If legislators are truly serious about tackling the issue of the lack of affordable housing in Oregon, they should revamp the state’s rigid land use laws, says Roger Nyquist, chairman of the Linn County Board of Commissioners.
Willamette Week recently featured a story that House Speaker Tina Kotek plans to introduce such legislation during the upcoming Legislative session. But months before her plan became public, Nyquist told mid-valley Realtors, the issue of supply and demand in Oregon has become imbalanced due to layers of complicated land use regulations.
“It looks like Speaker Kotek wants to lob a ticking time bomb into neighborhoods in most cities in the state,” Nyquist said. “The issue of affordable housing is an age-old issue of supply and demand. The infrastructure for most neighborhoods in this state is designed for single-family homes, not multi-family units.”
Nyquist said that although Kotek’s plan “might sound nice” it would ultimately, “degrade the quality of life in neighborhoods as we know it.”
People are also reading…
Nyquist said Kotek’s proposal, “ignores the fundamentals of the entire planning process.”
Instead, Nyquist said, the state should reviews its long-standing land use laws that were intended to protect valuable farmland, which Nyquist said is a just cause. But he adds, the land use process has become so cumbersome, time-consuming and expensive, it adds extra costs to new home construction at all levels.
He said there are 17 land use goals.
“It takes 10 years for a city to change its Urban Growth Boundaries,” Nyquist said. “How can anything get done like that. The demand is today. If the city of Lebanon had not had the foresight 20 years ago to set up growth areas, we would not have the Samaritan Health Campus or the medical college in Linn County.”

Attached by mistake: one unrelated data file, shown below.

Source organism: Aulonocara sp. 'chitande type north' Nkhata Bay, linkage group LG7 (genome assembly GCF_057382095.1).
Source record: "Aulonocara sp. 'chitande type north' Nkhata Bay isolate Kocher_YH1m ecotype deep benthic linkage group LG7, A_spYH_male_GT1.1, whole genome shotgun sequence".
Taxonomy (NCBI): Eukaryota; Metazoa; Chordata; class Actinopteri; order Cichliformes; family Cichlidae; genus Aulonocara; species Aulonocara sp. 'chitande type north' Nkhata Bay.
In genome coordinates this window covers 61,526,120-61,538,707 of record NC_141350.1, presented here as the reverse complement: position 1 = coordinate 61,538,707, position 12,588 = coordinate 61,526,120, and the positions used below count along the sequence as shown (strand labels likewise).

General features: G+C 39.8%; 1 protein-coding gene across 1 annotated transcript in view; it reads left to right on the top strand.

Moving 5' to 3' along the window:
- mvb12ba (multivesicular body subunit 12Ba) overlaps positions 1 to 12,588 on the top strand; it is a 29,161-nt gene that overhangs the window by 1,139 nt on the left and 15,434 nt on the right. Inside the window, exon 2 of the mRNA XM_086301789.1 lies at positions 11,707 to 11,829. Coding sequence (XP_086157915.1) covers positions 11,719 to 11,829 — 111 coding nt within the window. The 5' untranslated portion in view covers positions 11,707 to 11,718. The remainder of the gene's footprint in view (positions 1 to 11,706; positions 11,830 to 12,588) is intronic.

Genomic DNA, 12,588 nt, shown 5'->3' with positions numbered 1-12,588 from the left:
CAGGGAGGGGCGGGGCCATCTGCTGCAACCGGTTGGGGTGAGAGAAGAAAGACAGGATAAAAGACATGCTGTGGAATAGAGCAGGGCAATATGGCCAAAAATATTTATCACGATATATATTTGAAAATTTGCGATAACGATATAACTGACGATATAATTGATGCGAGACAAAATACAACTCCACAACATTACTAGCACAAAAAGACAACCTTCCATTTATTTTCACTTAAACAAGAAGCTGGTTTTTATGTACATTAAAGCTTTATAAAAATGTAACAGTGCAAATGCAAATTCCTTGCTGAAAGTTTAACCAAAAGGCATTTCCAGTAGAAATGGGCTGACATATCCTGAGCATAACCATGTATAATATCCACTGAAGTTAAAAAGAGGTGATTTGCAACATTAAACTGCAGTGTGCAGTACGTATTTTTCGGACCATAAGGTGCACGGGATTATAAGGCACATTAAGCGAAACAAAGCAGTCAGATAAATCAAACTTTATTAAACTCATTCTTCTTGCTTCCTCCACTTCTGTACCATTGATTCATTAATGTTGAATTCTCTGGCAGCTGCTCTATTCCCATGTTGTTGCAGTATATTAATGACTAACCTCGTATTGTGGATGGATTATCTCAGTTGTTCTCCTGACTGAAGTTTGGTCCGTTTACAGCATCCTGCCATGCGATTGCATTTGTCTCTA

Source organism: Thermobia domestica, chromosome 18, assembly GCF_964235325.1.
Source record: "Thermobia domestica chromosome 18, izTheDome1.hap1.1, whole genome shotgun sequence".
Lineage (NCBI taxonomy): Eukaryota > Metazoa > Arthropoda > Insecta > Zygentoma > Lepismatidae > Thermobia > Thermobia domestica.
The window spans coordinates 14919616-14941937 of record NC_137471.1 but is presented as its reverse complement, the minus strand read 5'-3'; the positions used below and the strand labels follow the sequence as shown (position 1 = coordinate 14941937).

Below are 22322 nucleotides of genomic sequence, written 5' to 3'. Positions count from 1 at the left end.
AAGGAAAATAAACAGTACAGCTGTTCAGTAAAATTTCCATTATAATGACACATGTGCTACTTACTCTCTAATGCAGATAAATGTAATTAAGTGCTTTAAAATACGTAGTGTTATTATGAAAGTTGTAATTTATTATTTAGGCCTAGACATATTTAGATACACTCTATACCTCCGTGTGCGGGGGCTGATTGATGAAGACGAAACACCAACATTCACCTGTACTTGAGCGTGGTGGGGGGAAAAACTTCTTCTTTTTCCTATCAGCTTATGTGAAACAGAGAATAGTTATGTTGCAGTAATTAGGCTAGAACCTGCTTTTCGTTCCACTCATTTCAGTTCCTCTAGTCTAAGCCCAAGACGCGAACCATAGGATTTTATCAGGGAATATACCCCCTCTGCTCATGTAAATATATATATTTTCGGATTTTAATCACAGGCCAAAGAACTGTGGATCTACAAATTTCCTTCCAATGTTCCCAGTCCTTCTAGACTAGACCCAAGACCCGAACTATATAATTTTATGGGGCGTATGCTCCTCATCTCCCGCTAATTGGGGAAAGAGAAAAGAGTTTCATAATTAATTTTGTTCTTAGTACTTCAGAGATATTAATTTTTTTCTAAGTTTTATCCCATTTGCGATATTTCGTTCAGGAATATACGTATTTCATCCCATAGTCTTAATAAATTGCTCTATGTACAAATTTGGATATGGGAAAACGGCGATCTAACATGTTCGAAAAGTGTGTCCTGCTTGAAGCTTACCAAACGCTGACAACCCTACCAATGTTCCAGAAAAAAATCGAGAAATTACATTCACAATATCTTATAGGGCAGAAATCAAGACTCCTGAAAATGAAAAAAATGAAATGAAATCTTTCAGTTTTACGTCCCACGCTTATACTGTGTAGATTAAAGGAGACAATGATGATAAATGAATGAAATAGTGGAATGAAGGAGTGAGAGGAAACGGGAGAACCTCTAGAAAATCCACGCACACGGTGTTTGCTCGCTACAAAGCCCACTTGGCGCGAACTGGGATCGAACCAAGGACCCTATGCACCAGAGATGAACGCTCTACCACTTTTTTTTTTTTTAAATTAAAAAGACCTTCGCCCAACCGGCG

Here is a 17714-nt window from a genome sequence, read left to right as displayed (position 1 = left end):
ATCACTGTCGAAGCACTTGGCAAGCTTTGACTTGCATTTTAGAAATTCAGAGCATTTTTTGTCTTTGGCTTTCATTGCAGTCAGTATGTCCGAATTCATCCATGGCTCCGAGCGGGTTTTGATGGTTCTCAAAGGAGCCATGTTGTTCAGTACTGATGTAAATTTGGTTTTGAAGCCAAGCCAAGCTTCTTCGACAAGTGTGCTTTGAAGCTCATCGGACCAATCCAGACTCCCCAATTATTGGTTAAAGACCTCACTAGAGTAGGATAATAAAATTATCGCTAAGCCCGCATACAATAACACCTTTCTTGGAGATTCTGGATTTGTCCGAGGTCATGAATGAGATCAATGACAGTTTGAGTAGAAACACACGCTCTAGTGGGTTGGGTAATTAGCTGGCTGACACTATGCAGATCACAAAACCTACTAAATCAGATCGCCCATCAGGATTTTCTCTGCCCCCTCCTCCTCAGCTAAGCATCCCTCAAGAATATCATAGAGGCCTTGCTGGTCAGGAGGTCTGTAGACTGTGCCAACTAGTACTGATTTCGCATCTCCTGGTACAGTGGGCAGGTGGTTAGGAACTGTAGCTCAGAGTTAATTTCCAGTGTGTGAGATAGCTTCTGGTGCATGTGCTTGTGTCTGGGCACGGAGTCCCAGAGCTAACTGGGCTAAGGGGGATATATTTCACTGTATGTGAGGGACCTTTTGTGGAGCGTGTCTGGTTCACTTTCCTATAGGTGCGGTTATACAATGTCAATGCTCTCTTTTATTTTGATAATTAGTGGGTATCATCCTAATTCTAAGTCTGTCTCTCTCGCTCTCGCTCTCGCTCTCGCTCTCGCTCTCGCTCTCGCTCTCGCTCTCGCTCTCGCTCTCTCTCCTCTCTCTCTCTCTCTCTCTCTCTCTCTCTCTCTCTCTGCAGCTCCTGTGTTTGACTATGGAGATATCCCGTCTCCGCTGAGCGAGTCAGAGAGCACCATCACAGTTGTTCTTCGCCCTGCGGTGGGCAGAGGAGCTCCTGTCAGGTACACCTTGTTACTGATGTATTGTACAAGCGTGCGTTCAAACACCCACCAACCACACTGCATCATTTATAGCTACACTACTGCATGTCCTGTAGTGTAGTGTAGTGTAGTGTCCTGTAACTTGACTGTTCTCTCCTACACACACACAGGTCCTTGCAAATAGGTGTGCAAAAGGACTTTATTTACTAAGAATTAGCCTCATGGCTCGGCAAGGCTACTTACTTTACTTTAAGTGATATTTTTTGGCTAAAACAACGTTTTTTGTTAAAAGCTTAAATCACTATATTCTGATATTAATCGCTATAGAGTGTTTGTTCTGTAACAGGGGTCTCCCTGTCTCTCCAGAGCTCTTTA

Nyquist said the state needs to preserve valuable farmland, but that could be accomplished by “drawing circles around that land” similar to a system in place in British Columbia. The state must also reduce the time it takes to change a city’s Urban Growth Boundary to one year.
Nyquist said the state’s 17 land use goals were developed by the Land Use board, not the Legislature.
“Those goals are so restrictive, people living along Highway 101 can’t even use rip rap to shore up a crumbling embankment,” Nyquist said. “About 15 years ago, there were two lanes added to Interstate 5 as work was done between Albany and Salem. Instead of leaving them in place, they had to be removed.”
The editorial board of the Bulletin newspaper in Bend, concurs with Nyquist’s contentions.
A recent editorial pointed out that although the city of Bend is considering changing its zoning rules to allow duplexes and triplexes in single-family neighborhoods that should be a local issues, not a statewide mandate.
The editorial also notes, “As for the Legislature, if its members are as concerned about Oregon’s housing problems as Kotek is, there’s an easy solution at hand. Give cities more freedom to expand their urban growth boundaries quickly. That would serve to lower housing costs and up housing supplies far more equitably than a state-imposed zoning change could ever do.”
Kotek’s plan would affect cities with populations of 10,000 or more, which would encompass more than half of the state’s population.
“The state’s housing crisis requires a combination of bolder strategies,” the Portland Democrat said in a prepared statement. “Oregon needs to build more units, and we must do so in a way that increases housing opportunity for more people. Allowing more diverse housing types in single-family neighborhoods will increase housing choice and affordability, and that’s a fight I am willing to take on.”
Contact Linn County reporter Alex Paul at 541-812-6114.